If the machines turn out to be malicious, then the misinformation that they transmit would have been permanently recorded in the immutable Blockchain ledger. Hence, it is paramount that the machines and sensors are designed, checked, and monitored to thwart any tampering attempts or device failures. Tamper-resistant hardware and software embedded in the devices would establish higher levels of security and trust. Furthermore, using hardened enclaves in the devices to isolate the data that needs to be recorded on the Blockchain could thwart the hacking and data manipulation efforts.
Handling Data Privacy
Several IoT applications work with sensitive data, such as remote patient monitoring systems. Hence, it is essential to address the need for data privacy and anonymity. Handling privacy concerns in IoT could be very challenging as it requires guardrails spanning data collection, transmission, processing, and storing. Blockchain could help alleviate the problem. Using smart contracts and decentralized identifiers, we can limit who can send the information to the Blockchain and who can access it. Various encryption techniques can cryptographically secure the transactions, allowing only authorized personnel and devices to access the sensitive information.
At the same time, it is vital to consider the data privacy laws of every country where the Blockchain nodes reside. Adhering to the data protection and residency laws of every country can become quite challenging as the Blockchain networks tend to span across the world. Hence a new and comprehensive approach needs to be considered if Blockchain is to be purposed for storing information transmitted from connected devices.
Oracles For Consistent, Tamper-proof Data
The interaction between devices and Blockchain has to be consistent, irrespective of the number of nodes or machines talking to each other. For instance, when a sensor raises the alarm, most Blockchain nodes must accept this alert for it to be recorded on the network. All nodes must communicate with the device at the same time, or else there are chances that some nodes might miss out on the alert.
The use of Blockchain Oracles, entities built to connect Blockchain with the outside world, can be a valuable addition. They ensure every node gets consistent data from IoT devices. Oracles such as Chainlink provide decentralized yet tamper-proof inputs, outputs, and computations to support advanced “smart contracts” on any Blockchain. Furthermore, they also prevent the nodes from being overloaded trying to access scores of devices at the same time.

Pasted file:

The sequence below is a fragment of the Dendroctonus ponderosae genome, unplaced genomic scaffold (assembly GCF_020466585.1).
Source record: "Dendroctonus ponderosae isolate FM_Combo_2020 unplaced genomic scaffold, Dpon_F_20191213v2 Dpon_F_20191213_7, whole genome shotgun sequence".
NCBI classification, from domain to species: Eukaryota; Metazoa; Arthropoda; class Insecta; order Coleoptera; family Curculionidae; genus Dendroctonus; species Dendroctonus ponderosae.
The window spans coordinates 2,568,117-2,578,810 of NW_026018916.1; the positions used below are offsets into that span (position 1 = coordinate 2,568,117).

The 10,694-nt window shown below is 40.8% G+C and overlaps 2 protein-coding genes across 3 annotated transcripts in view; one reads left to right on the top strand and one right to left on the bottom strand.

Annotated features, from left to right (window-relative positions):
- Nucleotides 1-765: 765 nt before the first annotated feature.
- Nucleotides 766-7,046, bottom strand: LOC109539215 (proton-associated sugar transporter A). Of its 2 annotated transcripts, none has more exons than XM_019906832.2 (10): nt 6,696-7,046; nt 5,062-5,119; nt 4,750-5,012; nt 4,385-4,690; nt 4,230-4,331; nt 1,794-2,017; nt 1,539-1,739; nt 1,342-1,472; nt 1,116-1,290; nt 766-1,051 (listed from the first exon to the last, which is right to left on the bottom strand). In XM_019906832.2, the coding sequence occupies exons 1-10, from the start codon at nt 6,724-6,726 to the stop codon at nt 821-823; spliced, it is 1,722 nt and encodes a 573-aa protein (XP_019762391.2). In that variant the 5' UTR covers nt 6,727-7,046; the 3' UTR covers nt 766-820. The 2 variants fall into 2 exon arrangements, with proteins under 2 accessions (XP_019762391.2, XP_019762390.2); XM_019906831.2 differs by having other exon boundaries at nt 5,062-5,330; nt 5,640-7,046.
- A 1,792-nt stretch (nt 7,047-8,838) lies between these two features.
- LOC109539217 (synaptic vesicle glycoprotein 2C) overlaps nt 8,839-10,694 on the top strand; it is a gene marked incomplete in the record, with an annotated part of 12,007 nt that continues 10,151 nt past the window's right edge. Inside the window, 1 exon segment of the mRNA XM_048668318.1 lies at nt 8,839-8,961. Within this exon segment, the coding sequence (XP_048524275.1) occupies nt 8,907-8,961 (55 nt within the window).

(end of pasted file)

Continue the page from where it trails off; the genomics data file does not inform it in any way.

Standards and Protocols
In order to effectively communicate, the two people, devices, or machines should speak the same language. The same principle applies to machines interacting with the Blockchain. The devices are myriad, built by different vendors. There are a plethora of Blockchain platforms, each with its unique features and abilities. It is, therefore, imperative that a common language, a shared protocol, a standard is established to enable disparate devices to communicate with equally different Blockchain platforms.
There are several initiatives underway that focus on various aspects of standardizing interactions among devices. The Industrial IoT (Internet) Consortium (IIC)’s Industrial Internet Reference Architecture (IIRA) strives to create a common architecture framework to develop interoperable IIoT systems. Its members include IoTeX, a company that aims to build a Blockchain-driven, privacy-focused trust platform for supporting the collaboration and data exchange among devices, applications, and people. Similarly, the Mobility Open Blockchain Initiative (MOBI) is creating vehicle standards in Blockchain, distributed ledgers, and related technologies. Their recent “Trusted Trip” framework enables certifying a trip based on a combination of verified identity and timestamped location. It opens up a multitude of applications that will further green mobility and decarbonization.
It is increasingly becoming evident that Alexas, Siris, connected cars, and even self-ordering refrigerators will be a part and parcel of our lives in the near future. It is, hence, critical that we build a machine-to-machine ecosystem where trust is innate and not an afterthought. Blockchain technology has several characteristics that are capable of creating an Internet of Trusted Things network. Hence, it is imperative that we make Blockchain IoT work seamlessly and ethically.